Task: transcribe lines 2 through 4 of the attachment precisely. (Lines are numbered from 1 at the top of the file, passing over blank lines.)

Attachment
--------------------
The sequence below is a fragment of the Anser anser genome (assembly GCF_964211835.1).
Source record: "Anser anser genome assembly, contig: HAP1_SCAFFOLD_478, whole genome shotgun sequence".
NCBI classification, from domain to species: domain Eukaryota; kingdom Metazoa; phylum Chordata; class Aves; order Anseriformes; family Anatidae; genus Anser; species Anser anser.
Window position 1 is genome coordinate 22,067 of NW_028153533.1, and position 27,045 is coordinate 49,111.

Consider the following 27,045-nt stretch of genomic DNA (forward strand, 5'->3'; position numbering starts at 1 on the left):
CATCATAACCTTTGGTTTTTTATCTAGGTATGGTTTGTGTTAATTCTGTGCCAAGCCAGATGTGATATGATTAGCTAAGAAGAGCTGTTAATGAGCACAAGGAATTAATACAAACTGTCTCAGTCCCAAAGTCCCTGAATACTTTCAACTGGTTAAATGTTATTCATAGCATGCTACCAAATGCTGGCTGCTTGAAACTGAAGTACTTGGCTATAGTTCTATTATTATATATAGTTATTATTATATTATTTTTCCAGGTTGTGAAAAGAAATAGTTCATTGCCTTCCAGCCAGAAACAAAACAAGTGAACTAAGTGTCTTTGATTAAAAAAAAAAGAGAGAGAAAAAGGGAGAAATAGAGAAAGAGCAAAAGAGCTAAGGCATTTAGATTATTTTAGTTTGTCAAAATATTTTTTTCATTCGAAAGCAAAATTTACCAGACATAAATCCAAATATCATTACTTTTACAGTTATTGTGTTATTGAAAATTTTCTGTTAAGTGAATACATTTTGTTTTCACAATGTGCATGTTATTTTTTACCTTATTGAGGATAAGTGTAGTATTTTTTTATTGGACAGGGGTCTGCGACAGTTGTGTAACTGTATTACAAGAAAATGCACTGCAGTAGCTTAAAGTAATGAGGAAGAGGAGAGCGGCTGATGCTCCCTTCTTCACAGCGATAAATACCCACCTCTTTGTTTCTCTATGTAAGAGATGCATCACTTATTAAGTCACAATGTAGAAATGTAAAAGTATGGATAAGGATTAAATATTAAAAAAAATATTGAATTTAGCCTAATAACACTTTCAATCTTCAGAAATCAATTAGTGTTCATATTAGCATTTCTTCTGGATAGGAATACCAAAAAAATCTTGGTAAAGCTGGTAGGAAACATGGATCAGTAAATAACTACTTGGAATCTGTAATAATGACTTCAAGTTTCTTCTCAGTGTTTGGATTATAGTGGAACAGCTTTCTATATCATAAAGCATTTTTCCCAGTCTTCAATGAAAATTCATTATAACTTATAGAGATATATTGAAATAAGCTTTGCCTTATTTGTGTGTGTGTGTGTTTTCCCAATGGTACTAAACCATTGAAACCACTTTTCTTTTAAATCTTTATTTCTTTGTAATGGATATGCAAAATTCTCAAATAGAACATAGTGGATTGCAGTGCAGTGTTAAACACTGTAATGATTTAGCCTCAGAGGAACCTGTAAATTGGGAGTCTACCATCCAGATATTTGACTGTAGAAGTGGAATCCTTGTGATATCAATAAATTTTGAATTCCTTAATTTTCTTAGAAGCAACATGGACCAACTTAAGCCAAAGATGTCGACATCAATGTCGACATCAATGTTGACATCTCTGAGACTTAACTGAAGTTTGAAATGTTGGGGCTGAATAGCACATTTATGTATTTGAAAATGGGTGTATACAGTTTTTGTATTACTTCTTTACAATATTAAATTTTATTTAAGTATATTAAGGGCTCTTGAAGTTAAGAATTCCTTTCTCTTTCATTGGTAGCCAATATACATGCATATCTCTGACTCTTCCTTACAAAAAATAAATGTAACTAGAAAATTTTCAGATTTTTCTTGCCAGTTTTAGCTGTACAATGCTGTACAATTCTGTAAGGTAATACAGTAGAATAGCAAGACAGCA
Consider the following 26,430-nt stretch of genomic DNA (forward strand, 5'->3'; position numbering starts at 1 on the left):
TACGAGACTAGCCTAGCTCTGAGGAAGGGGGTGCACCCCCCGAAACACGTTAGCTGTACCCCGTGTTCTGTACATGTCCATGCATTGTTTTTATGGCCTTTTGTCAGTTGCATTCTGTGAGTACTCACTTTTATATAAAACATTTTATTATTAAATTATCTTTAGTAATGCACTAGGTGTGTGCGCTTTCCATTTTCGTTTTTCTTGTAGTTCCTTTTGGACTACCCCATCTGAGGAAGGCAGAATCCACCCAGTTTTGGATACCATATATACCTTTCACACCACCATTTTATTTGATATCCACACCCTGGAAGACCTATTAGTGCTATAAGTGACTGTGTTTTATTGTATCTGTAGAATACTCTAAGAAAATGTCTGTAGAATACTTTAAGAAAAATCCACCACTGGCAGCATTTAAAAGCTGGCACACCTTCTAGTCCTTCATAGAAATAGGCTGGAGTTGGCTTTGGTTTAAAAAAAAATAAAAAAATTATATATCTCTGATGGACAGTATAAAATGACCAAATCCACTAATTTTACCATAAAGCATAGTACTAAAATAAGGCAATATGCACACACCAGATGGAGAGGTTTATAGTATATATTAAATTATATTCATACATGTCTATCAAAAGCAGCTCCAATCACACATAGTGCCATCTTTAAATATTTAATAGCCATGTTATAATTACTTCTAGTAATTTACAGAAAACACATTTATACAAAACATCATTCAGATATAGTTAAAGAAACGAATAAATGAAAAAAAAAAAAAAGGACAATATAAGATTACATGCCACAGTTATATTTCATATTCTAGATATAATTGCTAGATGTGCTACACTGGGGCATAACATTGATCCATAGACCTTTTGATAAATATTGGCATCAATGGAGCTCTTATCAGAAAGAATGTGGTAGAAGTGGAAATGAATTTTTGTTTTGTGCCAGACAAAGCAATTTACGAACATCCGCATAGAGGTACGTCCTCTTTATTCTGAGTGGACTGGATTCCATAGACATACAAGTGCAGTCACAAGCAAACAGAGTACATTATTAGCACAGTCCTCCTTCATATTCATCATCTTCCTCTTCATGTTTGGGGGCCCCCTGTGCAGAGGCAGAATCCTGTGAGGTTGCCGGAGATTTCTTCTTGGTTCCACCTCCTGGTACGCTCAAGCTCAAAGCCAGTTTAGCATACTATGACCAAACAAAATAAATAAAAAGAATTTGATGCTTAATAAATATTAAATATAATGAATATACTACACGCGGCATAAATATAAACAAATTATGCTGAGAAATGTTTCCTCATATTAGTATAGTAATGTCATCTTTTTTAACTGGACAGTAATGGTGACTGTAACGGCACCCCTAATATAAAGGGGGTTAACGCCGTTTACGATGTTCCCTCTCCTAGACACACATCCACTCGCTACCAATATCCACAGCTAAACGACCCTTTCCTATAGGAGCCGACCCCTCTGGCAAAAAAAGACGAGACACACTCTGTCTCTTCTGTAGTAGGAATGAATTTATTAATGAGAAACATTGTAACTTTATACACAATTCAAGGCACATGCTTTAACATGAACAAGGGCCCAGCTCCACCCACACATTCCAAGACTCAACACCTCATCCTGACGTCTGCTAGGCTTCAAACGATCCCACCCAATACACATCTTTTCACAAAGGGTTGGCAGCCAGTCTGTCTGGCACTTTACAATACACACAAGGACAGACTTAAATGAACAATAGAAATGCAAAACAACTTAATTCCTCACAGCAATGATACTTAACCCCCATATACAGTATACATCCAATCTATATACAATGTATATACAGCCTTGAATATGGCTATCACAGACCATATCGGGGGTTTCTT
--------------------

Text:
Source record: "Anser anser genome assembly, contig: HAP1_SCAFFOLD_478, whole genome shotgun sequence".
NCBI classification, from domain to species: domain Eukaryota; kingdom Metazoa; phylum Chordata; class Aves; order Anseriformes; family Anatidae; genus Anser; species Anser anser.
Window position 1 is genome coordinate 22,067 of NW_028153533.1, and position 27,045 is coordinate 49,111.